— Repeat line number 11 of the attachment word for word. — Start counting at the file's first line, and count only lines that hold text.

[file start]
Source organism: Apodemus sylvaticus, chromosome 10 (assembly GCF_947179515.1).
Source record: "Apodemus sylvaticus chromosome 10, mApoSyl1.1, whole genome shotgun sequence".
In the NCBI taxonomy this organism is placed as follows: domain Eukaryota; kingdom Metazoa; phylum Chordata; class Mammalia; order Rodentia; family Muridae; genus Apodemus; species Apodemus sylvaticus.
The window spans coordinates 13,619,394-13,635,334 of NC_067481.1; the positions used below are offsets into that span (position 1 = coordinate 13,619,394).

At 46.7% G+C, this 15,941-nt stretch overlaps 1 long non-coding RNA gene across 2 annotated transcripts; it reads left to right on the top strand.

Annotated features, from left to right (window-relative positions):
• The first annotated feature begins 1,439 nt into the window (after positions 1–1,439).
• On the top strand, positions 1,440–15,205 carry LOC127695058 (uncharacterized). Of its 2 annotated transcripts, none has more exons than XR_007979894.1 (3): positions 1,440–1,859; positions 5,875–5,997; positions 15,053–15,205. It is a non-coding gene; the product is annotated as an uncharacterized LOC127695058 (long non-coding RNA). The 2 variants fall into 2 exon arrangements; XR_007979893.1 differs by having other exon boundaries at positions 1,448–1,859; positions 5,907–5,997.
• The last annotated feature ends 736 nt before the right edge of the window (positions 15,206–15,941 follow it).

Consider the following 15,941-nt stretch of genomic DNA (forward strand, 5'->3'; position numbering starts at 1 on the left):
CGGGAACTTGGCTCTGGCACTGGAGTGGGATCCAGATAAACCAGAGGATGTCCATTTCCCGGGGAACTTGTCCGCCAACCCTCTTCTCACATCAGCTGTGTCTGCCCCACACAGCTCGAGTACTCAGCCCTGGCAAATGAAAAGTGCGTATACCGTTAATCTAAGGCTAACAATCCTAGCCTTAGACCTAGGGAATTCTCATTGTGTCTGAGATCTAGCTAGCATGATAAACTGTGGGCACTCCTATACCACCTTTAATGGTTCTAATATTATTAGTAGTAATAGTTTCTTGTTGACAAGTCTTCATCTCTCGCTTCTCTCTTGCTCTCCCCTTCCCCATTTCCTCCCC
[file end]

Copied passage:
CGGGAACTTGGCTCTGGCACTGGAGTGGGATCCAGATAAACCAGAGGATGTCCATTTCCCGGGGAACTTGTCCGCCAACCCTCTTCTCACATCAGCTGTGTCTGCCCCACACAGCTCGAGTACTCAGCCCTGGCAAATGAAAAGTGCGTATACCGTTAATCTAAGGCTAACAATCCTAGCCTTAGACCTAGGGAATTCTCATTGTGTCTGAGATCTAGCTAGCATGATAAACTGTGGGCACTCCTATACCACCTTTAATGGTTCTAATATTATTAGTAGTAATAGTTTCTTGTTGACAAGTCTTCATCTCTCGCTTCTCTCTTGCTCTCCCCTTCCCCATTTCCTCCCC